The way I see it, cameras and lenses are the tools that allow me to turn my vision into compelling prints. They must be able to do so while staying out of the way of my creativity and being priced within my budget. So far, the M43 system is giving me the best balance of IQ, portability, features, cost and fun. Its ergonomic qualities and very effective image stabilization let me leave my tripods at home most of the time. Together with the other higher-end Olympus and Panasonic M43 bodies, the E-M5 II is a masterpiece of electronics and electro-mechanical miniaturization without sacrificing its handling. There is a bounty of features and well placed external controls. The camera is weatherized and can handle everything I through at it. While I strongly admire the E-M1 II, I currently consider it over-engineered for my use and do not intend to purchase it, reserving my money for upgrading my lenses.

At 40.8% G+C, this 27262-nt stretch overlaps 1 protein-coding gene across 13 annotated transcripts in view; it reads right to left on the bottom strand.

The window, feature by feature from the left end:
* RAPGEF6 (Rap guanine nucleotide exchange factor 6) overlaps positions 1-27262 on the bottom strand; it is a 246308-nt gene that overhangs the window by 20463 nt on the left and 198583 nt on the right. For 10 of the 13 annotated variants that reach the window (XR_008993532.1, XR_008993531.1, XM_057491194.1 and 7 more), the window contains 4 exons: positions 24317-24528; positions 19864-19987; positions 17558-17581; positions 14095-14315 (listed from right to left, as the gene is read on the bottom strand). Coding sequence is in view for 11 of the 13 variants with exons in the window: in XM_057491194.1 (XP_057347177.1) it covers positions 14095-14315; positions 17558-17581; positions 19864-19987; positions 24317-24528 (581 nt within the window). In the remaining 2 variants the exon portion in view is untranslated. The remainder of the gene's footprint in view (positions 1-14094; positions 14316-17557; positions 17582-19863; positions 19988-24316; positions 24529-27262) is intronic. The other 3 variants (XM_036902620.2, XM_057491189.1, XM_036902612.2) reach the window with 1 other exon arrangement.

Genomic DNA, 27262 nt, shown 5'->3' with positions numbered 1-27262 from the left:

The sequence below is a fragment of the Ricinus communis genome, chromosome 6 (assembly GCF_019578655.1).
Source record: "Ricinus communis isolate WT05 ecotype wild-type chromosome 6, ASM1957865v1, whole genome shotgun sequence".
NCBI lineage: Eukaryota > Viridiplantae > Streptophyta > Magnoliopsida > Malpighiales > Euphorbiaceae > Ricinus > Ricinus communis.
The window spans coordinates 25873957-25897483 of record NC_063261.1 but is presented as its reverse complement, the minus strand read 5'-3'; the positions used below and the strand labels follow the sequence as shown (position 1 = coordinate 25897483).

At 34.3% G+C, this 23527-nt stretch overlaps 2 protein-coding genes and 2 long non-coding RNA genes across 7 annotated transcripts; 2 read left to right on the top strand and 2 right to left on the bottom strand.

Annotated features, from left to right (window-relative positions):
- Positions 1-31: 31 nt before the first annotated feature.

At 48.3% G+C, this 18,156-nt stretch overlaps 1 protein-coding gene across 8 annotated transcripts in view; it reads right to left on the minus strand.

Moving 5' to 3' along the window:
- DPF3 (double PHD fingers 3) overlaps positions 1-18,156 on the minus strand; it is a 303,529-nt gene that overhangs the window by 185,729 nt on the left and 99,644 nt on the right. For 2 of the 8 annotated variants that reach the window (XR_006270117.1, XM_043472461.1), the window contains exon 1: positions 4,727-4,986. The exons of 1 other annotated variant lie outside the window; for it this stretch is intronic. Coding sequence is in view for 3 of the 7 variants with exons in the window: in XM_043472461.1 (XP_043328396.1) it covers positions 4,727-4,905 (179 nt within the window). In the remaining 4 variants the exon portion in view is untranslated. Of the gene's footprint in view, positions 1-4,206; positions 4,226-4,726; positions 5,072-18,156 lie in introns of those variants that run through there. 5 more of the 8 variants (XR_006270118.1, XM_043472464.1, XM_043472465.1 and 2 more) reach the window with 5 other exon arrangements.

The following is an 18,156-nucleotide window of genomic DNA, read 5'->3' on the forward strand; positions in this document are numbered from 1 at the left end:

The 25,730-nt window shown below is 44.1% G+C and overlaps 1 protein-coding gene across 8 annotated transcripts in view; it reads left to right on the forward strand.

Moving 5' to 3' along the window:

The very high quality Olympus 12-40mm f/2.8 and 40-150mm f/2.8 lenses are my workhorses. With the MC-14 teleconverter, it's an equivalent zoom range of 24 to 420mm f/4. I purchased the two minuscule but good Panasonic slower lenses for when I need maximum portability but I find that I use them very little. Working with the two f/2.8 Pro lenses is extremely satisfying. Like any other introduction of a new technology, there has been resistance to the acceptance of the M43 system. Its evolution and growing sales figures (also among professionals) notwithstanding, there are still people calling this gear a bunch of toys, maliciously and not. Working for a day with the setup mentioned above without preconceptions would certainly change their mind. Most of the pictures on this website were taken with 4/3 and M43 gear (most of the others with Pentax APS-C).